Affiliated organization : UN News
Type of publication : article
Date of publication : 13 April 2020
And fears are growing that this phenomenon is putting lives at risk, prompting some with symptoms to try unproven remedies in the hope of ‘curing’ themselves. UNESCO, the UN educational, Scientific and Cultural Organization, is leading efforts to counter falsehoods and promote the facts about the virus.
‘Barely an area left untouched by disinformation’
Well before the outbreak of the virus, UNESCO was issuing warnings of the impact that political, technological, economic, and social transformation has had on how we exchange information in recent years, referring to the “contamination” caused by some orchestrated misinformation campaigns, which pose a threat to fact-based journalism and, particularly during the current pandemic, people’s lives.
Guy Berger is the Director for Policies and Strategies regarding Communication and Information at UNESCO, and one of the agency’s lead officials on the subject of disinformation. In an interview with UN News, he explained that falsehoods related to all aspects of COVID-19, have become commonplace.
He added that “in a time of high fears, uncertainties and unknowns, there is fertile ground for fabrications to flourish and grow. The big risk is that any single falsehood that gains traction can negate the significance of a body of true facts.
Mythbusting, and the dangers of promoting unproven medicines
Because of the scale of the problem, the World Health Organization (WHO), which is leading the UN’s response to the pandemic, has added a “mythbusters” section to its online coronavirus advice pages. It refutes a staggering array of myths, including claims that drinking potent alcoholic drinks, exposure to high temperatures, or conversely, cold weather, can kill the virus.
some people believe, wrongly, that young people or those of African descent are immune (some disinformation has a racist, or xenophobic, tone), and that those in warm climates or countries where summer is on its way, do not need to worry too much. The likely consequence, he says, is complacency, which could fuel more premature deaths.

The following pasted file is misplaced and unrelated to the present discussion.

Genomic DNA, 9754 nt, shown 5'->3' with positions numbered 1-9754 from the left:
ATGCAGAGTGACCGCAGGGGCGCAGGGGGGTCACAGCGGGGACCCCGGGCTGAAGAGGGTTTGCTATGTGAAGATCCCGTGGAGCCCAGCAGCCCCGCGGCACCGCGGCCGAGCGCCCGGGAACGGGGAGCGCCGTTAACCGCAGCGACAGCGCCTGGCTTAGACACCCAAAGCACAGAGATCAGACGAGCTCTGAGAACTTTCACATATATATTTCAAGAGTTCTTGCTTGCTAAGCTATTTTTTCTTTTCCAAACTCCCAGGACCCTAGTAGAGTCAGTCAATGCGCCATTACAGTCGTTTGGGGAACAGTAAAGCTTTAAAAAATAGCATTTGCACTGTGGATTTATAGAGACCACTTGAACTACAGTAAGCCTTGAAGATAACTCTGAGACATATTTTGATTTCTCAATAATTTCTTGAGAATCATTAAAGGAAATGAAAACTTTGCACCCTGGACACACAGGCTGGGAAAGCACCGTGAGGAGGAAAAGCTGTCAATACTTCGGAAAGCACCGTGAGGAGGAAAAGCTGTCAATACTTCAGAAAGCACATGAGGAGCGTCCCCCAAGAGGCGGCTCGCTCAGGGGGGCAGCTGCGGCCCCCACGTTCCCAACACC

In a time of high fears, uncertainties and unknowns, there is fertile ground for fabrications to flourish and grow. The big risk is that any single falsehood that gains traction can negate the significance of a body of true facts
The UNESCO official also pointed to a more harmful example of disinformation: encouraging the taking of medication, approved for other purposes, but not yet clinically proven as being effective against COVID-19.
The good, the bad, and the gullible
Sadly, some have capitalized on the pandemic, to spread disinformation for the purposes of advancing their own agendas: “The motives for spreading disinformation are many, and include political aims, self-promotion, and attracting attention as part of a business model. Those who do so, play on emotions, fears, prejudices and ignorance, and claim to bring meaning and certainty to a reality that is complex, challenging and fast-changing.”
But, not everyone responsible for spreading untruths is doing so maliciously. Well-intentioned people are also uncritically circulating dubious content. Whatever the reasons, he warns, the outcome is the same: “These different motives require different responses, but we should not lose sight of the fact that, irrespective of intention, the effect of sharing falsehoods is to disinform and disempower the public, with deadly potential.”
Supplying and demanding the truth
We are underlining that governments, in order to counter rumours, should be more transparent, and proactively disclose more data, in line with Right to Information laws and policies. Access to information from official sources is very important for credibility in this crisis.
UNESCO, continued Mr. Berger, is particularly urging governments “not to impose restrictions on freedom of expression that can harm the essential role of an independent press, but to recognise journalism as a power against disinformation even when it publicises verified information and informed opinion that annoys those in power. There is a strong case to be made that the media deserves to be recognised and supported by governments as an essential service at this time.”
UNESCO is also working to help people become more critical of what is being presented to them online and elsewhere, as fact, so that they are less likely to believe, and spread, falsehoods. The agency is using the hashtags #ThinkBeforeSharing, #ThinkBeforeClicking, and #ShareKnowledge, and promoting the view that the rights to freedom of expression and access to information are the best remedies to the dangers of disinformation.
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